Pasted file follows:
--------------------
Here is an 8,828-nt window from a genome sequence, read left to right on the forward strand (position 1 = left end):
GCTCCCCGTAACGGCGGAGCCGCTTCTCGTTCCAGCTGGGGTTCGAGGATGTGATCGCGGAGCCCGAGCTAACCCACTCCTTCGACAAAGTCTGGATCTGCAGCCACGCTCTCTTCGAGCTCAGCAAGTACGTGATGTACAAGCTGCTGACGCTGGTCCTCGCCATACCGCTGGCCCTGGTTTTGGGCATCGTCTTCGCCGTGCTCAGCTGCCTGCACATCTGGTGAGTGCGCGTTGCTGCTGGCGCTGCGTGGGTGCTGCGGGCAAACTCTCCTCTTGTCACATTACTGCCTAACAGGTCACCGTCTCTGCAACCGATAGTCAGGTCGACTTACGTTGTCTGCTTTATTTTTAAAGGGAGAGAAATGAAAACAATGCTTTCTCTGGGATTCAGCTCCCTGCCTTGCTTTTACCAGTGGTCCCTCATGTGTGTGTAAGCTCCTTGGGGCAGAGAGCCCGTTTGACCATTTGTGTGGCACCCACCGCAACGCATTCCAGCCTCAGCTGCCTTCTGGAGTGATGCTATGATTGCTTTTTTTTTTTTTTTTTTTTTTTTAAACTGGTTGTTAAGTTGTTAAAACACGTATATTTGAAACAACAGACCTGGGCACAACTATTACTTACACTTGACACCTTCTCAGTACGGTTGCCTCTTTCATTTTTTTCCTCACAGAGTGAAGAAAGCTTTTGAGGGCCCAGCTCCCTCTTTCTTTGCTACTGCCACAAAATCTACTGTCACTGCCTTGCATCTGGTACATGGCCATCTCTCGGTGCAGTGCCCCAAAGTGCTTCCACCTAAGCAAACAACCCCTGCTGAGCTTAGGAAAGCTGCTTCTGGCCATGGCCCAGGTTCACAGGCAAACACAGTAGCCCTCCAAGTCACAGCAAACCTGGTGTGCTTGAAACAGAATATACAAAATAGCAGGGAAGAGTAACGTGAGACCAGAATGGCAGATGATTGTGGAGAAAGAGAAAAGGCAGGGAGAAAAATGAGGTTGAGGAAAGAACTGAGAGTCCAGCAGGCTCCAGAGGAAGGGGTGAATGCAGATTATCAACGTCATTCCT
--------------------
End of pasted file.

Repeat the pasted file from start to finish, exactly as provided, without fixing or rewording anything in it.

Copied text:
Here is an 8,828-nt window from a genome sequence, read left to right on the forward strand (position 1 = left end):
GCTCCCCGTAACGGCGGAGCCGCTTCTCGTTCCAGCTGGGGTTCGAGGATGTGATCGCGGAGCCCGAGCTAACCCACTCCTTCGACAAAGTCTGGATCTGCAGCCACGCTCTCTTCGAGCTCAGCAAGTACGTGATGTACAAGCTGCTGACGCTGGTCCTCGCCATACCGCTGGCCCTGGTTTTGGGCATCGTCTTCGCCGTGCTCAGCTGCCTGCACATCTGGTGAGTGCGCGTTGCTGCTGGCGCTGCGTGGGTGCTGCGGGCAAACTCTCCTCTTGTCACATTACTGCCTAACAGGTCACCGTCTCTGCAACCGATAGTCAGGTCGACTTACGTTGTCTGCTTTATTTTTAAAGGGAGAGAAATGAAAACAATGCTTTCTCTGGGATTCAGCTCCCTGCCTTGCTTTTACCAGTGGTCCCTCATGTGTGTGTAAGCTCCTTGGGGCAGAGAGCCCGTTTGACCATTTGTGTGGCACCCACCGCAACGCATTCCAGCCTCAGCTGCCTTCTGGAGTGATGCTATGATTGCTTTTTTTTTTTTTTTTTTTTTTTTAAACTGGTTGTTAAGTTGTTAAAACACGTATATTTGAAACAACAGACCTGGGCACAACTATTACTTACACTTGACACCTTCTCAGTACGGTTGCCTCTTTCATTTTTTTCCTCACAGAGTGAAGAAAGCTTTTGAGGGCCCAGCTCCCTCTTTCTTTGCTACTGCCACAAAATCTACTGTCACTGCCTTGCATCTGGTACATGGCCATCTCTCGGTGCAGTGCCCCAAAGTGCTTCCACCTAAGCAAACAACCCCTGCTGAGCTTAGGAAAGCTGCTTCTGGCCATGGCCCAGGTTCACAGGCAAACACAGTAGCCCTCCAAGTCACAGCAAACCTGGTGTGCTTGAAACAGAATATACAAAATAGCAGGGAAGAGTAACGTGAGACCAGAATGGCAGATGATTGTGGAGAAAGAGAAAAGGCAGGGAGAAAAATGAGGTTGAGGAAAGAACTGAGAGTCCAGCAGGCTCCAGAGGAAGGGGTGAATGCAGATTATCAACGTCATTCCT